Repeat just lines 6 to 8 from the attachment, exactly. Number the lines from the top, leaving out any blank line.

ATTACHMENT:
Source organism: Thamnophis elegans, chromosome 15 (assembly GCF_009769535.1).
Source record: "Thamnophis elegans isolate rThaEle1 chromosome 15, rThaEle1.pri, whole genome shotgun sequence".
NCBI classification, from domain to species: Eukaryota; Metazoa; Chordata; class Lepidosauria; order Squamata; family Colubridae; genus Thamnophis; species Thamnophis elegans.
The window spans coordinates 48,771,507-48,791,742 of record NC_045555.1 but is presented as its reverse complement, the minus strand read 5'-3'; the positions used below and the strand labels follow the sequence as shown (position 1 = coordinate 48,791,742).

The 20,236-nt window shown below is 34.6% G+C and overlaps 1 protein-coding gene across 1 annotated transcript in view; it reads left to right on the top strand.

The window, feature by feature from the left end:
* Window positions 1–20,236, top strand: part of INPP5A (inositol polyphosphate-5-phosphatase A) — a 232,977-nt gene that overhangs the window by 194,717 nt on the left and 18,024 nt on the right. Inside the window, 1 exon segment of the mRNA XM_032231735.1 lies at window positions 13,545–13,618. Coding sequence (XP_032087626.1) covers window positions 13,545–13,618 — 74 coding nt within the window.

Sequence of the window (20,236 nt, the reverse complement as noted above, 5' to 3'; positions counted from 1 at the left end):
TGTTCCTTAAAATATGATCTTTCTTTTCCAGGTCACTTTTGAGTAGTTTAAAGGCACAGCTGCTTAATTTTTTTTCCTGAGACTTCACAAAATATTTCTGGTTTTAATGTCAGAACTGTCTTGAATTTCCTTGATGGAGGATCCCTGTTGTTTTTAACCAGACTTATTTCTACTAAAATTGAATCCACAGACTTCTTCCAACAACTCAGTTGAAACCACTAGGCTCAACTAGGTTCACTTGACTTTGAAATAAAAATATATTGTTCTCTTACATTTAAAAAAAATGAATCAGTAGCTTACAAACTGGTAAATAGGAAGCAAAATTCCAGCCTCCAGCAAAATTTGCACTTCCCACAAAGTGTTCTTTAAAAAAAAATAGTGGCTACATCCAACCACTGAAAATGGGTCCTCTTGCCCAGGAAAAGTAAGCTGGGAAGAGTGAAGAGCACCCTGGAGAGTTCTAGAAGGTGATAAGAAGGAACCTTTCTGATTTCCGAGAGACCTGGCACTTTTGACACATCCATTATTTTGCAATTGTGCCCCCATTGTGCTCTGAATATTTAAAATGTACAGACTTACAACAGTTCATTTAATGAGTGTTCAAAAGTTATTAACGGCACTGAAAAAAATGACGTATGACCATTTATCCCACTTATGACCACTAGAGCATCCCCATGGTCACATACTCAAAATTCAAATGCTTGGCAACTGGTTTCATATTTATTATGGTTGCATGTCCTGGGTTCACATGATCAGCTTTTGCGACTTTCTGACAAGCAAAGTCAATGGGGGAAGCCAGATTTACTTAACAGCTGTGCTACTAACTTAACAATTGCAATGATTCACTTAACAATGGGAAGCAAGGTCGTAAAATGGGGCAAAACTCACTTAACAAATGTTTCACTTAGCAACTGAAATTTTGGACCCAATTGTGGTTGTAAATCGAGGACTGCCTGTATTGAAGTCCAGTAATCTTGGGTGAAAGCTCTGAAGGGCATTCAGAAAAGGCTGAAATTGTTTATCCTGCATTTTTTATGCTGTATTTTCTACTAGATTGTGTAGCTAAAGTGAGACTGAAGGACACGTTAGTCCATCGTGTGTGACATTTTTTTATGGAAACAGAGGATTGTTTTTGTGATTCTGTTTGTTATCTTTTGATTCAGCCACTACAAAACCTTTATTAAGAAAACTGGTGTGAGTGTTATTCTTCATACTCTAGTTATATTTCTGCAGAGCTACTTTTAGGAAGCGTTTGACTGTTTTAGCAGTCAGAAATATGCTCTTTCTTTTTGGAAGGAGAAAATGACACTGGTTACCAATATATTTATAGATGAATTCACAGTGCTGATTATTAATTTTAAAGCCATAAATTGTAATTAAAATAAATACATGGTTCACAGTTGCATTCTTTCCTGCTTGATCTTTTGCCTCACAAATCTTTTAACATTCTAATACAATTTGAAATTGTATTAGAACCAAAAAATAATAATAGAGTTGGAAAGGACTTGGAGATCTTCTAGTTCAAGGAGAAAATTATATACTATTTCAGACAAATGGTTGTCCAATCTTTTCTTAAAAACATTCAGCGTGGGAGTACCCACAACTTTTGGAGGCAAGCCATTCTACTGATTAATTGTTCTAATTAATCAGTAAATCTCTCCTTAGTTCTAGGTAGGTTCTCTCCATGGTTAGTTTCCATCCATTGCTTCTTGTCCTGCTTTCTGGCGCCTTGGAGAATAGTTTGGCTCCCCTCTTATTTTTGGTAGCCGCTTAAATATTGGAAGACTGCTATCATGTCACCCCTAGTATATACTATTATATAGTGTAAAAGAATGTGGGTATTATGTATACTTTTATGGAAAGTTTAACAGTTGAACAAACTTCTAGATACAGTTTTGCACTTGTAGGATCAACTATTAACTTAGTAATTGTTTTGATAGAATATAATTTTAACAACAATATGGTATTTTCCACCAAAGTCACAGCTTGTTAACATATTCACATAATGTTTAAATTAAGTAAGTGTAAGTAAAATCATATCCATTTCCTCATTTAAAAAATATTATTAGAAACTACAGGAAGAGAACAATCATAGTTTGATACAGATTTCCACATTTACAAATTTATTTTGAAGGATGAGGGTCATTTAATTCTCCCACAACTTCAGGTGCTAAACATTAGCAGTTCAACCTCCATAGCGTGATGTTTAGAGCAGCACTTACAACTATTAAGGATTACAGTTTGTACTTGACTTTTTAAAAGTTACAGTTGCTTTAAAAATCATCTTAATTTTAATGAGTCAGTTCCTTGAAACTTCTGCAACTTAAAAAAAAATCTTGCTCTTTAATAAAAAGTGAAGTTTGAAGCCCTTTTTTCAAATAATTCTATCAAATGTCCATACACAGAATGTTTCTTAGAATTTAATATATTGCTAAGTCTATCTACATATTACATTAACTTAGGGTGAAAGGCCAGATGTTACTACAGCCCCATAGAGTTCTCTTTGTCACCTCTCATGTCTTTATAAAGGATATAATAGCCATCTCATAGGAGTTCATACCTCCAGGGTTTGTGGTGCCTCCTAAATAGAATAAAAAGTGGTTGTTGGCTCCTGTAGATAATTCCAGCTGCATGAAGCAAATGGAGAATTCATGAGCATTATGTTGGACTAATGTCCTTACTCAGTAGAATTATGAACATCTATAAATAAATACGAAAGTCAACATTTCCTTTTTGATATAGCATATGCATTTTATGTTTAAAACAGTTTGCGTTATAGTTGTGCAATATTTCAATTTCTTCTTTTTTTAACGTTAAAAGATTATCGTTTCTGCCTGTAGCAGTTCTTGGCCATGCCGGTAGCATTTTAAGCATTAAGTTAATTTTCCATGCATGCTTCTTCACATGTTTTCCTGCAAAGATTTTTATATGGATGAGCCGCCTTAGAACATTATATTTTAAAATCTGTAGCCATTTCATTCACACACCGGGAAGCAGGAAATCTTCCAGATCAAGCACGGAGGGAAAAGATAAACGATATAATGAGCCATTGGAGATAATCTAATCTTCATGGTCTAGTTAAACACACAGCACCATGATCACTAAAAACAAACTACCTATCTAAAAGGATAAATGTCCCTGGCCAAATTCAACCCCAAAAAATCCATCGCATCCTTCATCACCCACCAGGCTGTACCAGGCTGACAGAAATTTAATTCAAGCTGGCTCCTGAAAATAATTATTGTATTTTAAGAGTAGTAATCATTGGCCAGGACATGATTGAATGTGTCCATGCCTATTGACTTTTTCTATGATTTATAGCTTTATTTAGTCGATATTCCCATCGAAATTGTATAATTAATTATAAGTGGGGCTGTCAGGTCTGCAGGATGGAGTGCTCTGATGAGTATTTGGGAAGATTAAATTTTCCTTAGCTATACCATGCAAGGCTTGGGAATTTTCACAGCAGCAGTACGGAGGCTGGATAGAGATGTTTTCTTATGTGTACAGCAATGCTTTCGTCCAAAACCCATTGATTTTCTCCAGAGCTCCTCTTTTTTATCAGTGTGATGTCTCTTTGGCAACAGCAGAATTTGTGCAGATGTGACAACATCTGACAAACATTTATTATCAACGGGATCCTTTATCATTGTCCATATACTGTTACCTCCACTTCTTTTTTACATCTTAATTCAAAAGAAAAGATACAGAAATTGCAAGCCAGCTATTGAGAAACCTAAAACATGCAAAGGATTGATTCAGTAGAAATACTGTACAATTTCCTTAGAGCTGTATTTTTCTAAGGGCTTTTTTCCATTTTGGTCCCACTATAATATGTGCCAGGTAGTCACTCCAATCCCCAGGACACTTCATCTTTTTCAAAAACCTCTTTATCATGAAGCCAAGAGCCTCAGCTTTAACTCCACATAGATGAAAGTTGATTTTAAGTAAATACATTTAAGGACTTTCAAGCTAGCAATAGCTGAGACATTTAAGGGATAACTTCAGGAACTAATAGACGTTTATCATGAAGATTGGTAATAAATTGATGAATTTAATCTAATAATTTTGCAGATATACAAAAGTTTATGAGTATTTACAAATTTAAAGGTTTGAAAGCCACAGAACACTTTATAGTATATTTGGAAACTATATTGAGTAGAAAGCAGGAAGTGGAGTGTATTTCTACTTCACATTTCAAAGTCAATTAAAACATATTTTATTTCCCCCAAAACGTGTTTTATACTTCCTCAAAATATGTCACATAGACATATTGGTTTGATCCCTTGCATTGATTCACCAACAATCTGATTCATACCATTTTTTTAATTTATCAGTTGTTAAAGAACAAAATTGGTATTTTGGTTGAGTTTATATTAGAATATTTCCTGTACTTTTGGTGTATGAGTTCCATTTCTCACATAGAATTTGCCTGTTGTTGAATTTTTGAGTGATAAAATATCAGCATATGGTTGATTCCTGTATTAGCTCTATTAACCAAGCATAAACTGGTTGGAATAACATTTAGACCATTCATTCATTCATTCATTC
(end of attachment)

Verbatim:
The window, feature by feature from the left end:
* Window positions 1–20,236, top strand: part of INPP5A (inositol polyphosphate-5-phosphatase A) — a 232,977-nt gene that overhangs the window by 194,717 nt on the left and 18,024 nt on the right. Inside the window, 1 exon segment of the mRNA XM_032231735.1 lies at window positions 13,545–13,618. Coding sequence (XP_032087626.1) covers window positions 13,545–13,618 — 74 coding nt within the window.

Sequence of the window (20,236 nt, the reverse complement as noted above, 5' to 3'; positions counted from 1 at the left end):